Let us be honest! Really, this parable is a tragedy. Usually when there are three characters in a parable, it is the last one who comes out the winner. Think of the Good Samaritan. The first two people who pass by are the losers, the stranger and the foreigner (Samaritan) is the winner. But today, it is the reverse. The last one loses. What happened? Well, he took his millions, his precious gift of having a forgiving and loving Father, and he buried it! It was safe! And in the way of thinking at the time, since he buried it, if someone else stole it, he was not responsible! He had the precious gift of being a disciple of Jesus but he did not take that gift and encounter the world with it. While the Master was gone, the world went on, times changed, people came and went, but he was afraid to have the Good News speak to the world. He thought he had to keep it safe, don’t let anything change it. Don’t let somebody else get it. What was the result of this way of thinking? In the end, he lost it because he did not grow and he did not take the talent with him and interact in the world that was changing. The Good News died because it had no chance to meet, challenge and grow in new circumstances, in a different world from what even the master knew. But just maybe, that is why he, the master, entrusted the talent of Good News, of the Word of God, to the servant in the first place: so that he or she could carry it through history.

The parable reflects a male world. But the reading from Proverbs gives us a wife, a woman. She shows us what doing the talent looks like. The key word is the same as in the gospel. The husband has “entrusted” something to his wife (“Her husband, entrusting his heart to her, has an unfailing prize” (Prov. 31:11)). And what has he entrusted to her— his heart. This is his most precious possession, his very self, so to speak. His heart is where he thinks, feels, makes decisions. The description of the wife’s life is a description of what can happen when someone entrusts their heart to you. You live from that heart and you make that heart everything, and your world becomes rich with generosity to those around you because you have been trusted. You hold nothing back. Your skill becomes service out of love. Once again, the woman is the model for the disciple. Last Sunday it was the same–five wise virgins!…. Has not Jesus entrusted his heart to us, his very desire, his love, his very self? He did what he did for us. There is an expectation, and rightly so, that what has become gift to us, we will in turn activate in the world around us. But why would we not do that? What we have, this precious relationship, we dare to risk, sharing it in unknown, even unthinkable places and with people of all kinds. Love is like that; it goes out of itself.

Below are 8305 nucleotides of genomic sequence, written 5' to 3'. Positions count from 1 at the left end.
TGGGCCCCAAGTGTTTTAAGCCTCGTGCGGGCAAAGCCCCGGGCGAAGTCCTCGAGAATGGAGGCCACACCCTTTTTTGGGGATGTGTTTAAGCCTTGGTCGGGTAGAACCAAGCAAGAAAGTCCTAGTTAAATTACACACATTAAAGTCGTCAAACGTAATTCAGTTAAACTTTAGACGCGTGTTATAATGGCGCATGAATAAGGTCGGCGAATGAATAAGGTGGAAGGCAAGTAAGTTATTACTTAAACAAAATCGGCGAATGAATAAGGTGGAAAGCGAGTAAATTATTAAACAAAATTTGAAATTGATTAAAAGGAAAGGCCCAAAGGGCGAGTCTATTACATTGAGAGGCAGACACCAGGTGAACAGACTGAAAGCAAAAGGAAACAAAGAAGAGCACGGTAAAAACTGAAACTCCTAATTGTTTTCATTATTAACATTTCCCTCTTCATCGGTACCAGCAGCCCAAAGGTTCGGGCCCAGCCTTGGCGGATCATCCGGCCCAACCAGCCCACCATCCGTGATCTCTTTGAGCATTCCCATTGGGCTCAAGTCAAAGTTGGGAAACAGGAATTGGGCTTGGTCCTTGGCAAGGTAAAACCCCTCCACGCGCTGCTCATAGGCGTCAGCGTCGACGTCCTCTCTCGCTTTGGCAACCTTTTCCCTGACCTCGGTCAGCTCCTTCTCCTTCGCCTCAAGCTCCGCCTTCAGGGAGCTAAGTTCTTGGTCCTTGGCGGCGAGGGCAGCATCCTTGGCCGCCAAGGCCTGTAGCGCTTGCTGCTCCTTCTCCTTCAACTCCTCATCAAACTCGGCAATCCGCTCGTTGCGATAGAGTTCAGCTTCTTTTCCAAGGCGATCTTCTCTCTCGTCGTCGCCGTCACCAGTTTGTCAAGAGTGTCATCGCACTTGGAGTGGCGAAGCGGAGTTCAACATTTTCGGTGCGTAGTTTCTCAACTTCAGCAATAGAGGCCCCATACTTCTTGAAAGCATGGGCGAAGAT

True love, God’s covenantal love, involves accountability. We have been given a talent or two of God’s love in Christ. When we have lit up the world around us with love, then the Master can say on the last day, when he comes to take us with him to the Father’s bosom, come faithful one, share in my joy. Joy is the final talent the master give us. It is the crown of risking love and sharing in our world with the same fidelity, mercy and trust that our Master did.

Joel Macul, OSB